For our last day at camp the entire crew gave Trail Gulch one more shot.  I did a few quick stretches, hiked up my big boy pants (and laced up my "real" hiking boots) and led Grady, still on Irish, in.  The only excitement was the bees on the trail, which we all, except for Pancho, my pup
, maneuvered around.  We snacked and snoozed, Dylan and some buddies found a great rock to jump off into the lake, and one of the dads inflated a giant unicorn raft and drifted out into the lake, sound asleep.

The day ended with the 2nd ever Camp Chopped: S'Mores Edition Competition.  We left that night with a trailer load of tired horses, damp gear, dirty kids, and empty coolers.  We already have made plans for Horse Camp 2019, and next year we'll be sure to bring a map.


Wednesday, July 11, 2018

Porky's the 13th

Nope, not me in there
Last week, we sent Dylan to her first overnight camp.  Admittedly, all I know about camp is what I learned from watching either Friday the 13th or Porky's (and Porky's II, and Porky's Revenge) movies when I was 12, so I was a little nervous.  But, this was horse camp, with a strong religious lean, and had a 9:1 girl to boy ratio of campers, and no one there was named "Jason" who was avenging the death of his mother,  so I didn't have a lot to worry about.

We decided to send Dylan to camp good and tired, so we spent the day before hiking into a lake into the Trinity Wilderness.  It was a lake we'd never been to, and had heard little about, but it fit into our "hiking with kids" parameters (day hike, under 4 miles in, trailhead within 90 minutes).   It did not disappoint.  It's a huge lake without a lot of traffic, and the water was so clear it looked man-made.  I even brought my brand-spankin-new hammock in the high hopes of getting in a nap.  I set it up as soon as we arrived and it was promptly commandeered by my kids.  I drank a beer and napped in the dirt.

And so, with Dylan gone, we decided to try another lake.  Regina and I packed in to the Sky High Lakes when we were first married.  It rained on us the whole time and we spent a soggy night hunkered down in the fir trees.  We thought we'd give it another shot, so we continued our 4th of July lake tradition and I led Grady on Romeo and we hiked in.  Again, I packed my new hammock with visions of a peaceful lakeside nap.  It wasn't small children or rain than squashed those dreams; it was flies.  Deer flies and horse flies, to be specific.  One bites and sucks blood, the other bites and hurts like hell.  They went after Romeo with a fury, and when they filled up with horse blood, the vicious little pricks turned to Regina, Grady, and me.  But, the hike in is a beautiful one, and the wildflowers were in full bloom, so, despite the fly bites and 14 miles of trail, the day was a success.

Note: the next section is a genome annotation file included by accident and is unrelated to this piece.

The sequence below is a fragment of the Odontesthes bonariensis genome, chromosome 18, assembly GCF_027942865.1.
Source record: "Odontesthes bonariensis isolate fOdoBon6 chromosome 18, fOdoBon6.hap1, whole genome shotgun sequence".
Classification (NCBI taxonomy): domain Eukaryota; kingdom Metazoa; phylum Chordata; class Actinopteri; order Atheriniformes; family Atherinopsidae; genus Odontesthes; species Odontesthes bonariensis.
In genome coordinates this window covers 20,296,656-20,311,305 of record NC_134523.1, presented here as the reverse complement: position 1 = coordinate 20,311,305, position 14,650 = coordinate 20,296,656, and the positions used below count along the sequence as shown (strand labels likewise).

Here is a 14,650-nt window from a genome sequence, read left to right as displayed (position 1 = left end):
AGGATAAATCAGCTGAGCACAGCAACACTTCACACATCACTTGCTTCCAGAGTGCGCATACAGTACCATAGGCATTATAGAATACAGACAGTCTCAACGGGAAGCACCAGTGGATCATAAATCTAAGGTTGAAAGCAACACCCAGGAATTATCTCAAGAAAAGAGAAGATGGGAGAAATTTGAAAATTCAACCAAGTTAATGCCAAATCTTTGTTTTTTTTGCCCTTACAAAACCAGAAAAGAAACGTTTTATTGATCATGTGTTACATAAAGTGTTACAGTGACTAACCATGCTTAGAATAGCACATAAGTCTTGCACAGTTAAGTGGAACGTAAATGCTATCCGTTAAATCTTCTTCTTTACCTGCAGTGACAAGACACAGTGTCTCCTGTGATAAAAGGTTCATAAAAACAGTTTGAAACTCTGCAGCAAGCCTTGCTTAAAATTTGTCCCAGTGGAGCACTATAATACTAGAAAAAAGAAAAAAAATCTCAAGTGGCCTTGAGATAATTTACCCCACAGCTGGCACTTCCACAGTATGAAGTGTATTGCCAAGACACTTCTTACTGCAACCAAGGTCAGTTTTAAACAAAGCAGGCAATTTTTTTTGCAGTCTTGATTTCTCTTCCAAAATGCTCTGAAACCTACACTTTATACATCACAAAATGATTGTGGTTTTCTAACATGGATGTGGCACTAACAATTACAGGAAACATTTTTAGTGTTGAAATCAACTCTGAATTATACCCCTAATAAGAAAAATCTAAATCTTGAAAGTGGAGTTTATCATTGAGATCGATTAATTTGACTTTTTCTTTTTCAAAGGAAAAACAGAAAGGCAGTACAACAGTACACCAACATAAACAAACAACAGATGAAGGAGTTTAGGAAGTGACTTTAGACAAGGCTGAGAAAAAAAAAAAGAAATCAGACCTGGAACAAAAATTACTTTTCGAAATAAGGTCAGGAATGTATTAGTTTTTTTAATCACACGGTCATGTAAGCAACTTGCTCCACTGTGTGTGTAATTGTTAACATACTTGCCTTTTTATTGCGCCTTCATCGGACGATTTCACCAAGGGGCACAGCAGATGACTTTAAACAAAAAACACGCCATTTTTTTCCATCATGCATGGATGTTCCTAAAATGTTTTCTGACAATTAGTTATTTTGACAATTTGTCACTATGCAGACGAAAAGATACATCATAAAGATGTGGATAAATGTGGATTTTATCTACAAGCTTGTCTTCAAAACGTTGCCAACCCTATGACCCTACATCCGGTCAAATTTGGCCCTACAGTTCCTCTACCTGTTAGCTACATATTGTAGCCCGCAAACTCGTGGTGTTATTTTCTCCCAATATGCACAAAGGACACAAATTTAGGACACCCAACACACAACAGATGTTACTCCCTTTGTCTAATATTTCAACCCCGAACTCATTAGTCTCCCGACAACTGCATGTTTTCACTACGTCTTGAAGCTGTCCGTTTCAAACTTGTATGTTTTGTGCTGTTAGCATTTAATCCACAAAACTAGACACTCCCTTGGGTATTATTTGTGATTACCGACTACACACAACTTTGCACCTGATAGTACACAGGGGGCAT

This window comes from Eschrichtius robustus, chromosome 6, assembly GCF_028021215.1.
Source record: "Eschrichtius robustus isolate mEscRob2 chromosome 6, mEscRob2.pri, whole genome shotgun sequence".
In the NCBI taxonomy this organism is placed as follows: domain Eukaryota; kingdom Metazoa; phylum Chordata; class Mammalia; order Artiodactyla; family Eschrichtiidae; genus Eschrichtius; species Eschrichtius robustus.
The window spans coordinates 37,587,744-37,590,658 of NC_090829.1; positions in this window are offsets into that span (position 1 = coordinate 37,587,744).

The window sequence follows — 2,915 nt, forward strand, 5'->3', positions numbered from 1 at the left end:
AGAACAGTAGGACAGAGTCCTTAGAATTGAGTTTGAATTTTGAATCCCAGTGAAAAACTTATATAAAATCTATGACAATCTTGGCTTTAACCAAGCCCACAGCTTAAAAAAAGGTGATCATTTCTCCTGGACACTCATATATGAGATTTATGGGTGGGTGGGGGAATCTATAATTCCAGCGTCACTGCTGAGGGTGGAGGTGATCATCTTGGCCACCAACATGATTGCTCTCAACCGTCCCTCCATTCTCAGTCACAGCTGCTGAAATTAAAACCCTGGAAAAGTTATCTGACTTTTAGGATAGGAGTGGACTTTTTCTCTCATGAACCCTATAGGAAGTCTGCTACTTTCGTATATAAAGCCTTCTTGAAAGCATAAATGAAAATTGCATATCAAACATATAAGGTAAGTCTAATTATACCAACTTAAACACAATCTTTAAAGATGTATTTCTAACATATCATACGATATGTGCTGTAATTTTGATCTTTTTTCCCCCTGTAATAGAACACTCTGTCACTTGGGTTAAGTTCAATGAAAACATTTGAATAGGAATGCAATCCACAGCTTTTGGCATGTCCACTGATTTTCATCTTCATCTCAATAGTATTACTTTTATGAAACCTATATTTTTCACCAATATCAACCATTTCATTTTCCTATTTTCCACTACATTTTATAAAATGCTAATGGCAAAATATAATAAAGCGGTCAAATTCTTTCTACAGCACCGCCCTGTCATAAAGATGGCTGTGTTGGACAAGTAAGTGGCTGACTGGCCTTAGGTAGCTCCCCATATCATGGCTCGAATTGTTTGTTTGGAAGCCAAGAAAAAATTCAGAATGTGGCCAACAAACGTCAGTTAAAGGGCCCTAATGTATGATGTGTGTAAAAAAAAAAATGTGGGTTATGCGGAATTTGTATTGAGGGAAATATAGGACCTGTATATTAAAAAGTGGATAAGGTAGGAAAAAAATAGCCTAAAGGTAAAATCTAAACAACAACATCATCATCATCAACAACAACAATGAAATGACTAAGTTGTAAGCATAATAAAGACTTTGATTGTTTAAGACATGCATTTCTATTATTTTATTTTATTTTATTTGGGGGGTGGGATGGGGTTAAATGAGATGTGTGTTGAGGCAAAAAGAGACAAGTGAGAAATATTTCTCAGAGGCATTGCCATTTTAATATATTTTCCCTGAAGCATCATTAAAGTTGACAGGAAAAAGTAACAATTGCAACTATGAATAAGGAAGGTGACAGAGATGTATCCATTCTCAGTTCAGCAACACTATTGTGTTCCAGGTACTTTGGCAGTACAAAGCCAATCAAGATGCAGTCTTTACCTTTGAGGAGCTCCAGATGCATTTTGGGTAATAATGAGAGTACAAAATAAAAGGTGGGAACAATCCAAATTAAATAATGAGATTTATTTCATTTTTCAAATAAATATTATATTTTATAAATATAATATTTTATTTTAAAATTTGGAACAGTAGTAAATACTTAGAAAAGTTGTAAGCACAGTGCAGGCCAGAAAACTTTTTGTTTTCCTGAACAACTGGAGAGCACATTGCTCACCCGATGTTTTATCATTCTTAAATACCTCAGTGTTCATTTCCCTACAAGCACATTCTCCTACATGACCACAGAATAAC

Dylan's camp culminated in a "showdeo" where she demonstrated her horsemanship skills.  She and Sally, her flea-bitten grey mare, were a good team and her confidence horseback improves every time she rides.  Of course, we celebrated her return with, yep, a hike into a lake.  Regina and I even admitted that we missed our little fartknocker.  She's already talking about going back to camp next summer.  Maybe a Friday the 13th marathon will cure her of that.


Thursday, June 21, 2018

Poultry Whisperer

While Dylan's heart has landed squarely on raising heifers for fair projects, Grady has bounced around between species like a coyote in a petting zoo.

First, he tried cattle -- it seemed obvious because we have a never ending supply of bottle calves, and, while they were never much of a problem for him, it just wasn't the right fit.  Goats! I thought, They're smaller than steers and easier to manage.  I was only 50% right.  It is true that goats are smaller than steers, but, as we learned with Snowball, they are far less manageable than cattle.  Dwarf goats! I thought, They're smaller than real goats and easier to manage.  Again, 50% right.  All goats are unmanageable, regardless of size, and they tend to jump on the hoods of cars, eat vegetable gardens down to the dirt, and prefer to poop, well, just everywhere.  They're funny, sure, but at the same time, they're belligerent.  I call them "asshole dogs."

The whole time, the answer to Grady's fair-quandary lay right in front of us.  Literally.  He's always been our go-to guy on all things chickens.  I can spend an hour trying to herd them back into their coop.  I look like Rocky Balboa in his "catch the chicken" training scene.  Grady casually walks over and scoops them up, one by one, until they're all put away.  Sometimes we catch him just sitting in the coop, hanging with his homegirls.

While chickens are fun to raise, we thought we'd up the poultry ante and go with turkeys.  Turks are amazing -- they grow exponentially, their heads change from blue to red to white like a mood ring, they have crazy body parts with names like snood and wattle, and you can trick them into gobbling simply by scaring them with your own sudden call.  It's a fun game.

Grady has two.  He hasn't named them because we're unsure if they're hens or toms (although one will definitely be named "Robot," we're just not sure which one).  And, just like their smaller chicken cousins, they're completely unafraid of Grady.  He pets them, walks them around, and keeps them well fed.

Grady's still too young to sell at the fair, so this year is just a turkey trial run, but we may have found his niche.  Find him at the fair and he'll show you two of the oddest animals you've ever seen.  He definitely is the boy who talks to turkeys.